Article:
In October we hosted another event at We The Curious, who we’ve been working with lots lately as part of our design phase for Building A Martian House. It was an evening of talks and discussion about the project and as with all of the work we’ve been doing lately, there was opportunity for people to contribute their ideas about well being in design.
We began with a series of short talks by the team working on the project. We had Hugh Broughton the award winning architect from the British Antarctic Research Station, Bob Myhill who is a Geologist currently part of the NASA Insight rover team and Professor Lucy Berthoud Space Craft Systems Engineer.
These people are making up the core team advising on the design of our Martian House. They each gave a short talk to get people thinking about Mars, and about how our experiences here on Earth can help us get an insight into how we might make the design decisions for our house.
From the talks we learned about how Hugh had designed for the Antarctic and the similarities between life there and on Mars. Antarctica really is like another planet – with harsh cold environments that require explorers to put on protective clothing to go outside, and with beautiful, otherworldly landscapes and skies.
Hugh also spoke about his work with colour psychologists and how a colour palette had been designed specifically to create calm sleeping environments. There’s an interview with Hugh here that mentions lots of small details like colour, if you’re interested in finding out more about that aspect. He also spoke about his work with NASA where he was part of a team calculating the minimum living space needed for astronauts in long duration space missions.
When Bob spoke we learned about what it might be like to live on Mars. Days would be dimly lit with a rusty red light, and there would be blue sunsets. In the middle of the day on the equator it would be a comfortable 20 C but a night it would drop to -160. Without an atmosphere we’d have to protect ourselves from the sun’s radiation, but as a positive without an atmosphere, even the strongest winds would just feel like a light breeze.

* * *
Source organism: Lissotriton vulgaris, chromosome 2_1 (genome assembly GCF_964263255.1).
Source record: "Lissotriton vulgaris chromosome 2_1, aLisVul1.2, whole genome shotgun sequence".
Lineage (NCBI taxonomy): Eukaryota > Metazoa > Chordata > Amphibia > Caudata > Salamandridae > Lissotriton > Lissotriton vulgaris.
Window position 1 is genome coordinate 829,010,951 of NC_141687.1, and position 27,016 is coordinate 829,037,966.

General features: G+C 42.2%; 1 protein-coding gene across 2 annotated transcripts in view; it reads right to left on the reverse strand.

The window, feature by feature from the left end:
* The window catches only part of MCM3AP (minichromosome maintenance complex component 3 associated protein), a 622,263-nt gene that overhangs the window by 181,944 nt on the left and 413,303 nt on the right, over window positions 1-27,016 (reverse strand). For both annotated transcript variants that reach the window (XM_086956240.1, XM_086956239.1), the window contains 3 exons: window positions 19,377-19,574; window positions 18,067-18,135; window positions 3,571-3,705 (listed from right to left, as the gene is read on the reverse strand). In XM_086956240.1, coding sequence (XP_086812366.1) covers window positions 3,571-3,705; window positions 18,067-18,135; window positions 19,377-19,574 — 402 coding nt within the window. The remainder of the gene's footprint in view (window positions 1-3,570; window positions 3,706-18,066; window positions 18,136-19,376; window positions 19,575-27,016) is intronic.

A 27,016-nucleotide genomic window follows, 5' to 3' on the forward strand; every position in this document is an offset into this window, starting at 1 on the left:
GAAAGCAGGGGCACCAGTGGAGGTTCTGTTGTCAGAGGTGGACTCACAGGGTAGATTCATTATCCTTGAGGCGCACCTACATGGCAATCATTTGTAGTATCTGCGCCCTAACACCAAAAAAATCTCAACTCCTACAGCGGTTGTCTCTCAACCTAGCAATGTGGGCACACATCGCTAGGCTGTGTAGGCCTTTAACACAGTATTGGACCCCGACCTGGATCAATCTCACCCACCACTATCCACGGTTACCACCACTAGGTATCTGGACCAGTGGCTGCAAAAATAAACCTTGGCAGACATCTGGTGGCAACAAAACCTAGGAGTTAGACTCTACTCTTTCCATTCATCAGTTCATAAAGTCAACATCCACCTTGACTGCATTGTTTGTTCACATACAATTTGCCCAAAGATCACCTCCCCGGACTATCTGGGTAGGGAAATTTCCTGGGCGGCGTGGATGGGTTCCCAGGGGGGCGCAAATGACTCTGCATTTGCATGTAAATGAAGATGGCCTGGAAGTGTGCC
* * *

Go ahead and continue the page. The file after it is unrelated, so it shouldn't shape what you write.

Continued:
Lucy spoke about the human side of our project, and how exciting it is to bring artists and scientists together in collaboration. We’re so excited by this part of the project. The subject provides a meeting point for all of our different expertise and skills to come together and make something completely new.
The highlight of the night was when we divided into small discussion groups to hear what the audience thought about how we could live well on Mars, and how we can use our lived experience here on Earth to help us think about this. And as we saw in these discussions, the topic really is one that everyone has something to say about, no matter what background or occupation you come from.
Here are just a few of the highlights from the discussions:
- People compared shared living experiences in University halls of residence, small living in caravans or vans,
- Ownership of space was a point that ran through almost all of the groups discussions – how can we allow the participants space to personalize our house on Mars? Suggestions of small acts of DIY, and raw materials to decorate parts of it or change it after time. As both a way of changing the space you’re in to be your own but also as a therapeutic act of expression/craft in itself.
- Views – views of Earth or views of Mars, or maybe both, with possible views of the beautiful large landscapes of Mars and also thinking about more homely sights.
- Collective Martian identity – how do we become Martian? Do we design a flag together? Shall we create a game that is only possible to play on Mars? Do we create the Martian Olympics? How can we embrace our new planet and start creating a new culture for living in a totally new place?
The main things that stick with me a couple of weeks later, are the inputs about creativity within this future living scenario, whether that is the creativity involved in decorating our house – leaving some bits open to be chosen or updated by the people living in it. Or the fun of making a new Martian culture, a reminder of how important that will be to help us settle on Mars rather than just visit.